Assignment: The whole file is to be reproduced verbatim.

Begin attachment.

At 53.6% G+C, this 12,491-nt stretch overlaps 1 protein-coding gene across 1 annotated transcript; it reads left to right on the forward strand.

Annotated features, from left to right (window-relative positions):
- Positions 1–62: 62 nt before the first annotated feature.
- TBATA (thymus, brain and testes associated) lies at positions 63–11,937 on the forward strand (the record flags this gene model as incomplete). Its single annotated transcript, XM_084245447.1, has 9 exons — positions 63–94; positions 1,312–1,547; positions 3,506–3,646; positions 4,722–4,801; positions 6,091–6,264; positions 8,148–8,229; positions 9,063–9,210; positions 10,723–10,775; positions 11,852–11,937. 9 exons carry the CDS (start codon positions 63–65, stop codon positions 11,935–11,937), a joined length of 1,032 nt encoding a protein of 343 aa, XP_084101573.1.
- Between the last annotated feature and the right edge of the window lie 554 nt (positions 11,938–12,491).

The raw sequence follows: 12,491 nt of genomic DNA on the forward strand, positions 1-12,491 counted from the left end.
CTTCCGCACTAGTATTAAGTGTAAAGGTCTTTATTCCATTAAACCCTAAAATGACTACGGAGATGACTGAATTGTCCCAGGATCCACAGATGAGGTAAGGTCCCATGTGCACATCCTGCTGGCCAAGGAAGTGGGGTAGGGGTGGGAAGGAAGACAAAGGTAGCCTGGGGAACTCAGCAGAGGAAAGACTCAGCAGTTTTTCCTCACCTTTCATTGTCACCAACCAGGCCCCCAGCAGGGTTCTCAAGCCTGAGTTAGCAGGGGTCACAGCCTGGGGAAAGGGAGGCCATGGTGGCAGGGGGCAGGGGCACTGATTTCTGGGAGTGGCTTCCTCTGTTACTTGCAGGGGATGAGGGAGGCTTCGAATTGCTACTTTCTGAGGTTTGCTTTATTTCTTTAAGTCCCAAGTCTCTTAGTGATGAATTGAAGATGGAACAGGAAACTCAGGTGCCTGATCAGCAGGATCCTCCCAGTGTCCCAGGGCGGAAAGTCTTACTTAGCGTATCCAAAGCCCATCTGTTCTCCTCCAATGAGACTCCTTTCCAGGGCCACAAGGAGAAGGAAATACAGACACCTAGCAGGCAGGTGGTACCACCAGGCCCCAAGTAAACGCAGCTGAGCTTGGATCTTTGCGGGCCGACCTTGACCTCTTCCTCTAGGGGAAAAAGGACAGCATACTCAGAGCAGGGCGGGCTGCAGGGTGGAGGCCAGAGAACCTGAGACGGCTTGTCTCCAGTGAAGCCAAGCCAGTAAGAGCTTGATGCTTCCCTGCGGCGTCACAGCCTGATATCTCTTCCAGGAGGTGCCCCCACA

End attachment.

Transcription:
At 53.6% G+C, this 12,491-nt stretch overlaps 1 protein-coding gene across 1 annotated transcript; it reads left to right on the forward strand.

Annotated features, from left to right (window-relative positions):
- Positions 1–62: 62 nt before the first annotated feature.
- TBATA (thymus, brain and testes associated) lies at positions 63–11,937 on the forward strand (the record flags this gene model as incomplete). Its single annotated transcript, XM_084245447.1, has 9 exons — positions 63–94; positions 1,312–1,547; positions 3,506–3,646; positions 4,722–4,801; positions 6,091–6,264; positions 8,148–8,229; positions 9,063–9,210; positions 10,723–10,775; positions 11,852–11,937. 9 exons carry the CDS (start codon positions 63–65, stop codon positions 11,935–11,937), a joined length of 1,032 nt encoding a protein of 343 aa, XP_084101573.1.
- Between the last annotated feature and the right edge of the window lie 554 nt (positions 11,938–12,491).

The raw sequence follows: 12,491 nt of genomic DNA on the forward strand, positions 1-12,491 counted from the left end.
CTTCCGCACTAGTATTAAGTGTAAAGGTCTTTATTCCATTAAACCCTAAAATGACTACGGAGATGACTGAATTGTCCCAGGATCCACAGATGAGGTAAGGTCCCATGTGCACATCCTGCTGGCCAAGGAAGTGGGGTAGGGGTGGGAAGGAAGACAAAGGTAGCCTGGGGAACTCAGCAGAGGAAAGACTCAGCAGTTTTTCCTCACCTTTCATTGTCACCAACCAGGCCCCCAGCAGGGTTCTCAAGCCTGAGTTAGCAGGGGTCACAGCCTGGGGAAAGGGAGGCCATGGTGGCAGGGGGCAGGGGCACTGATTTCTGGGAGTGGCTTCCTCTGTTACTTGCAGGGGATGAGGGAGGCTTCGAATTGCTACTTTCTGAGGTTTGCTTTATTTCTTTAAGTCCCAAGTCTCTTAGTGATGAATTGAAGATGGAACAGGAAACTCAGGTGCCTGATCAGCAGGATCCTCCCAGTGTCCCAGGGCGGAAAGTCTTACTTAGCGTATCCAAAGCCCATCTGTTCTCCTCCAATGAGACTCCTTTCCAGGGCCACAAGGAGAAGGAAATACAGACACCTAGCAGGCAGGTGGTACCACCAGGCCCCAAGTAAACGCAGCTGAGCTTGGATCTTTGCGGGCCGACCTTGACCTCTTCCTCTAGGGGAAAAAGGACAGCATACTCAGAGCAGGGCGGGCTGCAGGGTGGAGGCCAGAGAACCTGAGACGGCTTGTCTCCAGTGAAGCCAAGCCAGTAAGAGCTTGATGCTTCCCTGCGGCGTCACAGCCTGATATCTCTTCCAGGAGGTGCCCCCACA